Senegalese regulator ART last week took part in a media dialogue (organised by CATIA and the Panos Institute) designed to look at the consequences of the arrival of its shortly to be tendered SNO and gave some idea what was in store. The SNO licence will be for both fixed and mobile and will give the operator an international gateway. According to Issa Isaac Sissoko, conseiller juridique of ART:”It’s an abuse of the language when people talk about a third operator for what is planned in reality is a second global operator capable of competing with the incumbent Sonatel in fixed line, mobile and Internet. It will be (this competition) that will lower tariffs.” Three professional advisers have been appointed: bankers Goldman Sachs, lawyers Clifford Chance and consultants McKinsey.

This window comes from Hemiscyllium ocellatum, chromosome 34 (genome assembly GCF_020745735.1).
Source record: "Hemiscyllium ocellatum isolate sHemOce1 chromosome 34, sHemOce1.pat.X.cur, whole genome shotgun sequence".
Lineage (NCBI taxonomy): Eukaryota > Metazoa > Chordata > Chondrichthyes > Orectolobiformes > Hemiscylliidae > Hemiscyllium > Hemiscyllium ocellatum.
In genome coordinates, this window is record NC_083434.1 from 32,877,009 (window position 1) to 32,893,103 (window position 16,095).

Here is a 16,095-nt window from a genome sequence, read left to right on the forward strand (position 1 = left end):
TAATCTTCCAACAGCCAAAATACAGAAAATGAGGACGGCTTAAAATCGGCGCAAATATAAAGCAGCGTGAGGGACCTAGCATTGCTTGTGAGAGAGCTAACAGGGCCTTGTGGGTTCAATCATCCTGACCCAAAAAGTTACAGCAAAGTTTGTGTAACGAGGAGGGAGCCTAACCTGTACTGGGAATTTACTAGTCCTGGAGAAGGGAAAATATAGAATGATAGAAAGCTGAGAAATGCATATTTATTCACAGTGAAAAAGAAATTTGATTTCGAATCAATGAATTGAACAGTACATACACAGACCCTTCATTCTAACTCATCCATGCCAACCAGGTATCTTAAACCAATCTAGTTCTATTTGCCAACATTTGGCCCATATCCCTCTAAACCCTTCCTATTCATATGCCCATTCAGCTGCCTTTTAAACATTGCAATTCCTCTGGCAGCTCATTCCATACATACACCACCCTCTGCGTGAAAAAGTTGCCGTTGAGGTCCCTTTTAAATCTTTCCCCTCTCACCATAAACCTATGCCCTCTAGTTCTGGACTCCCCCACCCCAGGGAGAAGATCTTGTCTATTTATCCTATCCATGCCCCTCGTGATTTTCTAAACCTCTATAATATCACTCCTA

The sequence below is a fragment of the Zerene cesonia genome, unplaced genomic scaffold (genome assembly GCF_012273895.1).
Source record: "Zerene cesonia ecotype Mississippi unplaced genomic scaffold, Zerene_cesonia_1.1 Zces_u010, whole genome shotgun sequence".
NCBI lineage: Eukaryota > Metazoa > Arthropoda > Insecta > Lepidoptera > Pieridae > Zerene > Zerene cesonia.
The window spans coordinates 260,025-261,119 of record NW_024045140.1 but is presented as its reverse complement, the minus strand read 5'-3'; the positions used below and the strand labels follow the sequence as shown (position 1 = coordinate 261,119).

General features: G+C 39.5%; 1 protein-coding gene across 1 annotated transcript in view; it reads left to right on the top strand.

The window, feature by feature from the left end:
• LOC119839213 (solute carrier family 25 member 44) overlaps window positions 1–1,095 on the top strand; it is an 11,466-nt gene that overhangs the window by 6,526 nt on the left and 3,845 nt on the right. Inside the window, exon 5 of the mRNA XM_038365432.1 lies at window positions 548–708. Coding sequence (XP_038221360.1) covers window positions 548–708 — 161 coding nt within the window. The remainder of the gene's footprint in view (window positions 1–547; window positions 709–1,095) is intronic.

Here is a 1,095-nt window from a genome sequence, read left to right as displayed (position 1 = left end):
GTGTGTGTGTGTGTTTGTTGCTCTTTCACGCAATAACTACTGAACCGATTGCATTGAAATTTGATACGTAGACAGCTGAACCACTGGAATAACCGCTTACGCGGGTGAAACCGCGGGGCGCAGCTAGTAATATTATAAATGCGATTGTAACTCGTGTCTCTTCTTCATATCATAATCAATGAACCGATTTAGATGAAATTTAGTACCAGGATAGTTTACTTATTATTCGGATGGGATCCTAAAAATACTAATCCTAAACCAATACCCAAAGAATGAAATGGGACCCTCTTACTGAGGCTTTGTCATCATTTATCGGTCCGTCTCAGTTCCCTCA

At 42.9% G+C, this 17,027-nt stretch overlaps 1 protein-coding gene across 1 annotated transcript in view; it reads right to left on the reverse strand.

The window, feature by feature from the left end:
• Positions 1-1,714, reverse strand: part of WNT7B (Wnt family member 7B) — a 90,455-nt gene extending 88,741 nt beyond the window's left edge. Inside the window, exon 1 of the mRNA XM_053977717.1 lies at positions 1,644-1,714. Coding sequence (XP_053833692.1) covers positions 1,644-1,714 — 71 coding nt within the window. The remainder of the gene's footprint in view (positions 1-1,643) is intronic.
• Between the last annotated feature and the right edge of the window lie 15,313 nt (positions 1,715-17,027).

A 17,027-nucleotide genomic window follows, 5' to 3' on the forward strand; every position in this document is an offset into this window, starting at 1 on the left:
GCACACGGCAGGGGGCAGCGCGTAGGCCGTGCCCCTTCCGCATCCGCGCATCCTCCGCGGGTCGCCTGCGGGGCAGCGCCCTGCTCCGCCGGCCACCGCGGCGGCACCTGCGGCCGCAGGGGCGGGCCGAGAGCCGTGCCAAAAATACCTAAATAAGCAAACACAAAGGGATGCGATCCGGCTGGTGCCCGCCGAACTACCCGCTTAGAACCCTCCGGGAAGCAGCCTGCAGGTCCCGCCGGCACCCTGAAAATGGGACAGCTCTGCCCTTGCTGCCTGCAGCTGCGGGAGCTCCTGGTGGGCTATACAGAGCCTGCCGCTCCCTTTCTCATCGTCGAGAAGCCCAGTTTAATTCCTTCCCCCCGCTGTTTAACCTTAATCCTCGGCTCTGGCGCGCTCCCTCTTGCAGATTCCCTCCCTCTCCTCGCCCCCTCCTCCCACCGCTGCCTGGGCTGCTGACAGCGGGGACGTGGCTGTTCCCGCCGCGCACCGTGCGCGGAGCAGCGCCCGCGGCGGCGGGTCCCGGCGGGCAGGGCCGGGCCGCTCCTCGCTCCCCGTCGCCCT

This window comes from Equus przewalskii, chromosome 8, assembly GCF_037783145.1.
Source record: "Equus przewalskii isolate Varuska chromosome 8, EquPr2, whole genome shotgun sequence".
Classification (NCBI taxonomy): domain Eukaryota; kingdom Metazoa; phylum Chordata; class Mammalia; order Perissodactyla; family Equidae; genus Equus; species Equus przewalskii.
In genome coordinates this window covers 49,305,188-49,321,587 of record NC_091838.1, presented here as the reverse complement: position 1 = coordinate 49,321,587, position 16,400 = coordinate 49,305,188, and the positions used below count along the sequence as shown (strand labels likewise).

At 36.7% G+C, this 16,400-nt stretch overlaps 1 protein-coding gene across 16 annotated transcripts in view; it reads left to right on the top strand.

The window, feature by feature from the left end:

According to Sissoko:” Actually, we have largely completed the preparation of the tender documents. There are certain things that need to be validated at the level of the Presidency before the international call for tenders can be issued.”It has thus far taken two years from the point of announcement of a new operator to getting this document issued. Sissoko predicted that Senegal’s mobile and fixed phone markets will be worth $700 million (378 billion CFA francs) in 2009, with the granting of the license to a second vertical operator.

According to Hyacinthe Sarr, responsible for regulatory affairs at the incumbent Sonatel:”We are ready to face the arrival of a second global operator in the market. Sonatel has both the finance and technical expertise to hold on to its market share.”

Accused by a number of speakers of being too close to the incumbent, ART’s Sissoko said:”It’s a bit much to speak of complicity between Sonatel and ART.” And perhaps it is for the complicity (if it exists) is actually a structural one between the incumbent and the Presidency: a Presidential adviser who has said that he will be closely involved in the SNO process also sits on the board of Sonatel.

Wal Fadjri